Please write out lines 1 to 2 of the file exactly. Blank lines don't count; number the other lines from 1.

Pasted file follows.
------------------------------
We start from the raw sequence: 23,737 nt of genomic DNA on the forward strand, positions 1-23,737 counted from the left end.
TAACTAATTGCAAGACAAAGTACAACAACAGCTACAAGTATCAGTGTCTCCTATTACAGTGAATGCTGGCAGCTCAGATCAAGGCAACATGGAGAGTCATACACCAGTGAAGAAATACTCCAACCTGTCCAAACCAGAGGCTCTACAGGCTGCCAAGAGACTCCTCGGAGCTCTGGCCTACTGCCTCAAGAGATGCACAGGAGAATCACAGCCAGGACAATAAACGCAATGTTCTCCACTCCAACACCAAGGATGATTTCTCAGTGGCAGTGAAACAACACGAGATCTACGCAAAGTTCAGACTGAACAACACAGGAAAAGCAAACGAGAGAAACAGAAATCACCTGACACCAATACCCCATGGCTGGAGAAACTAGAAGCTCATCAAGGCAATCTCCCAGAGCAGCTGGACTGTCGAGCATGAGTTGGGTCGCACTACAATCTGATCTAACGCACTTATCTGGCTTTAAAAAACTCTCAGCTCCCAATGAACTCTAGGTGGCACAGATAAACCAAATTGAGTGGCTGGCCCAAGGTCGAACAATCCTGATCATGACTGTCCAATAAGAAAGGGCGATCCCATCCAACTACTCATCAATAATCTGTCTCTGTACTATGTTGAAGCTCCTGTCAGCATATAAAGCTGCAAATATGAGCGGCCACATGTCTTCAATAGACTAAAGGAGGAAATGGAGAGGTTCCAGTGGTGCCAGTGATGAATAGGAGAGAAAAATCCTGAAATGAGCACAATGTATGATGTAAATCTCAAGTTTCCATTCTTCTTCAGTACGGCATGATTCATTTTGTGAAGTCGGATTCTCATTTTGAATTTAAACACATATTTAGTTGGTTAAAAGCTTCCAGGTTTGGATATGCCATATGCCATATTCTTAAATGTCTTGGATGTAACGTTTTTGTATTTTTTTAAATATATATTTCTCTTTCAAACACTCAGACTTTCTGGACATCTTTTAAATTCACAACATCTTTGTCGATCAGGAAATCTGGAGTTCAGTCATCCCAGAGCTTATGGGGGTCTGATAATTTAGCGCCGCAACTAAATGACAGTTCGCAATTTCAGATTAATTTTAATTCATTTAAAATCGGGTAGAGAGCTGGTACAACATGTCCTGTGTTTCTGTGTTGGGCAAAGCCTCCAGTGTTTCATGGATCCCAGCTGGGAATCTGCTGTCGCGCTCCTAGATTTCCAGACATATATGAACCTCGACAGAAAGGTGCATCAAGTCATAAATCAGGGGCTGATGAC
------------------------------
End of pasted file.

We start from the raw sequence: 23,737 nt of genomic DNA on the forward strand, positions 1-23,737 counted from the left end.
TAACTAATTGCAAGACAAAGTACAACAACAGCTACAAGTATCAGTGTCTCCTATTACAGTGAATGCTGGCAGCTCAGATCAAGGCAACATGGAGAGTCATACACCAGTGAAGAAATACTCCAACCTGTCCAAACCAGAGGCTCTACAGGCTGCCAAGAGACTCCTCGGAGCTCTGGCCTACTGCCTCAAGAGATGCACAGGAGAATCACAGCCAGGACAATAAACGCAATGTTCTCCACTCCAACACCAAGGATGATTTCTCAGTGGCAGTGAAACAACACGAGATCTACGCAAAGTTCAGACTGAACAACACAGGAAAAGCAAACGAGAGAAACAGAAATCACCTGACACCAATACCCCATGGCTGGAGAAACTAGAAGCTCATCAAGGCAATCTCCCAGAGCAGCTGGACTGTCGAGCATGAGTTGGGTCGCACTACAATCTGATCTAACGCACTTATCTGGCTTTAAAAAACTCTCAGCTCCCAATGAACTCTAGGTGGCACAGATAAACCAAATTGAGTGGCTGGCCCAAGGTCGAACAATCCTGATCATGACTGTCCAATAAGAAAGGGCGATCCCATCCAACTACTCATCAATAATCTGTCTCTGTACTATGTTGAAGCTCCTGTCAGCATATAAAGCTGCAAATATGAGCGGCCACATGTCTTCAATAGACTAAAGGAGGAAATGGAGAGGTTCCAGTGGTGCCAGTGATGAATAGGAGAGAAAAATCCTGAAATGAGCACAATGTATGATGTAAATCTCAAGTTTCCATTCTTCTTCAGTACGGCATGATTCATTTTGTGAAGTCGGATTCTCATTTTGAATTTAAACACATATTTAGTTGGTTAAAAGCTTCCAGGTTTGGATATGCCATATGCCATATTCTTAAATGTCTTGGATGTAACGTTTTTGTATTTTTTTAAATATATATTTCTCTTTCAAACACTCAGACTTTCTGGACATCTTTTAAATTCACAACATCTTTGTCGATCAGGAAATCTGGAGTTCAGTCATCCCAGAGCTTATGGGGGTCTGATAATTTAGCGCCGCAACTAAATGACAGTTCGCAATTTCAGATTAATTTTAATTCATTTAAAATCGGGTAGAGAGCTGGTACAACATGTCCTGTGTTTCTGTGTTGGGCAAAGCCTCCAGTGTTTCATGGATCCCAGCTGGGAATCTGCTGTCGCGCTCCTAGATTTCCAGACATATATGAACCTCGACAGAAAGGTGCATCAAGTCATAAATCAGGGGCTGATGAC